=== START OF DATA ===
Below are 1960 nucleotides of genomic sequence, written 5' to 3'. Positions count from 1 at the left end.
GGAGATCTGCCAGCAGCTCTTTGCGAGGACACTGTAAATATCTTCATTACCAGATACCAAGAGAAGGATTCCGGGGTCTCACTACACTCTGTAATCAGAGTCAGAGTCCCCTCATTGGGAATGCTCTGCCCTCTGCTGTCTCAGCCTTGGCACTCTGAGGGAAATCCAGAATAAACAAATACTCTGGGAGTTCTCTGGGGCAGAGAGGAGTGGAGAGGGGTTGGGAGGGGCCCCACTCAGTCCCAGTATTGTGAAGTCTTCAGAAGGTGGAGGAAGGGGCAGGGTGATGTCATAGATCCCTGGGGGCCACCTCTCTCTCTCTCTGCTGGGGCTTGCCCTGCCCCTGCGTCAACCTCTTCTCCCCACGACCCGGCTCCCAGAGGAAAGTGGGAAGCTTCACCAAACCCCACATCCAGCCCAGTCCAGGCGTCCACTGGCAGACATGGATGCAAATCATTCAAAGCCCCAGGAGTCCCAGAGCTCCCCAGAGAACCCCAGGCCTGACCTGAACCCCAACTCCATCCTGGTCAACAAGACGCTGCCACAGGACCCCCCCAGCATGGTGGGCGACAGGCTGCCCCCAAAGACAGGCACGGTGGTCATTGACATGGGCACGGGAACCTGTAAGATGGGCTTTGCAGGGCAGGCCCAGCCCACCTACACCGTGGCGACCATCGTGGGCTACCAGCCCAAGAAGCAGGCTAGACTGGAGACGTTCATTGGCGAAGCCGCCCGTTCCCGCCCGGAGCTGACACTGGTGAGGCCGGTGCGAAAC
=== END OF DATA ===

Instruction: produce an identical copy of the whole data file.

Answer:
Below are 1960 nucleotides of genomic sequence, written 5' to 3'. Positions count from 1 at the left end.
GGAGATCTGCCAGCAGCTCTTTGCGAGGACACTGTAAATATCTTCATTACCAGATACCAAGAGAAGGATTCCGGGGTCTCACTACACTCTGTAATCAGAGTCAGAGTCCCCTCATTGGGAATGCTCTGCCCTCTGCTGTCTCAGCCTTGGCACTCTGAGGGAAATCCAGAATAAACAAATACTCTGGGAGTTCTCTGGGGCAGAGAGGAGTGGAGAGGGGTTGGGAGGGGCCCCACTCAGTCCCAGTATTGTGAAGTCTTCAGAAGGTGGAGGAAGGGGCAGGGTGATGTCATAGATCCCTGGGGGCCACCTCTCTCTCTCTCTGCTGGGGCTTGCCCTGCCCCTGCGTCAACCTCTTCTCCCCACGACCCGGCTCCCAGAGGAAAGTGGGAAGCTTCACCAAACCCCACATCCAGCCCAGTCCAGGCGTCCACTGGCAGACATGGATGCAAATCATTCAAAGCCCCAGGAGTCCCAGAGCTCCCCAGAGAACCCCAGGCCTGACCTGAACCCCAACTCCATCCTGGTCAACAAGACGCTGCCACAGGACCCCCCCAGCATGGTGGGCGACAGGCTGCCCCCAAAGACAGGCACGGTGGTCATTGACATGGGCACGGGAACCTGTAAGATGGGCTTTGCAGGGCAGGCCCAGCCCACCTACACCGTGGCGACCATCGTGGGCTACCAGCCCAAGAAGCAGGCTAGACTGGAGACGTTCATTGGCGAAGCCGCCCGTTCCCGCCCGGAGCTGACACTGGTGAGGCCGGTGCGAAAC